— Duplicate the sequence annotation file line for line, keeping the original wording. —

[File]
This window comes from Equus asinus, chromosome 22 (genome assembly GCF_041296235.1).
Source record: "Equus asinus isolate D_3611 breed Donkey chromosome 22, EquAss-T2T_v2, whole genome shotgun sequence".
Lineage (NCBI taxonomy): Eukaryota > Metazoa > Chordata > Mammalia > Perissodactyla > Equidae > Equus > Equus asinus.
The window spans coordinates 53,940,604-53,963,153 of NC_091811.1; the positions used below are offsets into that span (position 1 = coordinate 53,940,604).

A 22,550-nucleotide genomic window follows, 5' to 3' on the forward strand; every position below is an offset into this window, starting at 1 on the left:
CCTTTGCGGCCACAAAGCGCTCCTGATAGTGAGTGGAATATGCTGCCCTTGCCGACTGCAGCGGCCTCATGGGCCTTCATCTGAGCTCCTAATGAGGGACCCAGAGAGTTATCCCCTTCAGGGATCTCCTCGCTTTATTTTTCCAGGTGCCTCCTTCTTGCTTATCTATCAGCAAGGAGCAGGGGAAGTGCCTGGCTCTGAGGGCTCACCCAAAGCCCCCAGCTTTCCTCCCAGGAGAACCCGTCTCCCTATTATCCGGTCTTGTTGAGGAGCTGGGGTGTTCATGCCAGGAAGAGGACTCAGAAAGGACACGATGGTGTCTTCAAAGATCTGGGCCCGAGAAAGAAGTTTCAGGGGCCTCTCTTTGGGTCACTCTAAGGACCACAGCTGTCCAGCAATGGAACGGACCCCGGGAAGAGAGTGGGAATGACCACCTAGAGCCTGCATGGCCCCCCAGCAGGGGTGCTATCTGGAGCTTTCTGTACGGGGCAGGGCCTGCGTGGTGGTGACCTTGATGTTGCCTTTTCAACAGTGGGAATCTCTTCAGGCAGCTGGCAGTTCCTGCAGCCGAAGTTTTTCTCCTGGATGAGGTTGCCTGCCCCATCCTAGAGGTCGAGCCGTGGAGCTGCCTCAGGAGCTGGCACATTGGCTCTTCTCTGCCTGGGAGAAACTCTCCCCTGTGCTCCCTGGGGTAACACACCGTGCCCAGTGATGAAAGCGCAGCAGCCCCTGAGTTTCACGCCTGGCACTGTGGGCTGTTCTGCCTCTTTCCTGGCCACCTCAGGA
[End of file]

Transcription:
This window comes from Equus asinus, chromosome 22 (genome assembly GCF_041296235.1).
Source record: "Equus asinus isolate D_3611 breed Donkey chromosome 22, EquAss-T2T_v2, whole genome shotgun sequence".
Lineage (NCBI taxonomy): Eukaryota > Metazoa > Chordata > Mammalia > Perissodactyla > Equidae > Equus > Equus asinus.
The window spans coordinates 53,940,604-53,963,153 of NC_091811.1; the positions used below are offsets into that span (position 1 = coordinate 53,940,604).

A 22,550-nucleotide genomic window follows, 5' to 3' on the forward strand; every position below is an offset into this window, starting at 1 on the left:
CCTTTGCGGCCACAAAGCGCTCCTGATAGTGAGTGGAATATGCTGCCCTTGCCGACTGCAGCGGCCTCATGGGCCTTCATCTGAGCTCCTAATGAGGGACCCAGAGAGTTATCCCCTTCAGGGATCTCCTCGCTTTATTTTTCCAGGTGCCTCCTTCTTGCTTATCTATCAGCAAGGAGCAGGGGAAGTGCCTGGCTCTGAGGGCTCACCCAAAGCCCCCAGCTTTCCTCCCAGGAGAACCCGTCTCCCTATTATCCGGTCTTGTTGAGGAGCTGGGGTGTTCATGCCAGGAAGAGGACTCAGAAAGGACACGATGGTGTCTTCAAAGATCTGGGCCCGAGAAAGAAGTTTCAGGGGCCTCTCTTTGGGTCACTCTAAGGACCACAGCTGTCCAGCAATGGAACGGACCCCGGGAAGAGAGTGGGAATGACCACCTAGAGCCTGCATGGCCCCCCAGCAGGGGTGCTATCTGGAGCTTTCTGTACGGGGCAGGGCCTGCGTGGTGGTGACCTTGATGTTGCCTTTTCAACAGTGGGAATCTCTTCAGGCAGCTGGCAGTTCCTGCAGCCGAAGTTTTTCTCCTGGATGAGGTTGCCTGCCCCATCCTAGAGGTCGAGCCGTGGAGCTGCCTCAGGAGCTGGCACATTGGCTCTTCTCTGCCTGGGAGAAACTCTCCCCTGTGCTCCCTGGGGTAACACACCGTGCCCAGTGATGAAAGCGCAGCAGCCCCTGAGTTTCACGCCTGGCACTGTGGGCTGTTCTGCCTCTTTCCTGGCCACCTCAGGA